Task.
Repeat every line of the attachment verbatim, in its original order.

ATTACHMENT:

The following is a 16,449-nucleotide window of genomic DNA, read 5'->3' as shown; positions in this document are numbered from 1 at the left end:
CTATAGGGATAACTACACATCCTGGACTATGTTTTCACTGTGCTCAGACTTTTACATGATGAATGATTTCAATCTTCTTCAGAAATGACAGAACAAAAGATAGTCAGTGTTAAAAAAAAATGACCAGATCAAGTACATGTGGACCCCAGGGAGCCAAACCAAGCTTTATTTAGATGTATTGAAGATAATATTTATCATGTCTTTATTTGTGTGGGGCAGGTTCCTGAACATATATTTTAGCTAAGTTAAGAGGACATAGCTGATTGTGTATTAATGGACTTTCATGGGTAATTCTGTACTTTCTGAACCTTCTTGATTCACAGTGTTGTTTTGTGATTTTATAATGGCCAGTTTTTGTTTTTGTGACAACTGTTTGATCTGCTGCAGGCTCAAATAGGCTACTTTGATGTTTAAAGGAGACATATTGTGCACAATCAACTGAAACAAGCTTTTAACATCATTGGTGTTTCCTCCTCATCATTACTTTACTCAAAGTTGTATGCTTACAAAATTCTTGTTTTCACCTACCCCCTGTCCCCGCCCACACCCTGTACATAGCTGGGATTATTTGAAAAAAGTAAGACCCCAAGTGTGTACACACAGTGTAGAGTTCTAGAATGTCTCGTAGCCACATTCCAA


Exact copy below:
The following is a 16,449-nucleotide window of genomic DNA, read 5'->3' as shown; positions in this document are numbered from 1 at the left end:
CTATAGGGATAACTACACATCCTGGACTATGTTTTCACTGTGCTCAGACTTTTACATGATGAATGATTTCAATCTTCTTCAGAAATGACAGAACAAAAGATAGTCAGTGTTAAAAAAAAATGACCAGATCAAGTACATGTGGACCCCAGGGAGCCAAACCAAGCTTTATTTAGATGTATTGAAGATAATATTTATCATGTCTTTATTTGTGTGGGGCAGGTTCCTGAACATATATTTTAGCTAAGTTAAGAGGACATAGCTGATTGTGTATTAATGGACTTTCATGGGTAATTCTGTACTTTCTGAACCTTCTTGATTCACAGTGTTGTTTTGTGATTTTATAATGGCCAGTTTTTGTTTTTGTGACAACTGTTTGATCTGCTGCAGGCTCAAATAGGCTACTTTGATGTTTAAAGGAGACATATTGTGCACAATCAACTGAAACAAGCTTTTAACATCATTGGTGTTTCCTCCTCATCATTACTTTACTCAAAGTTGTATGCTTACAAAATTCTTGTTTTCACCTACCCCCTGTCCCCGCCCACACCCTGTACATAGCTGGGATTATTTGAAAAAAGTAAGACCCCAAGTGTGTACACACAGTGTAGAGTTCTAGAATGTCTCGTAGCCACATTCCAA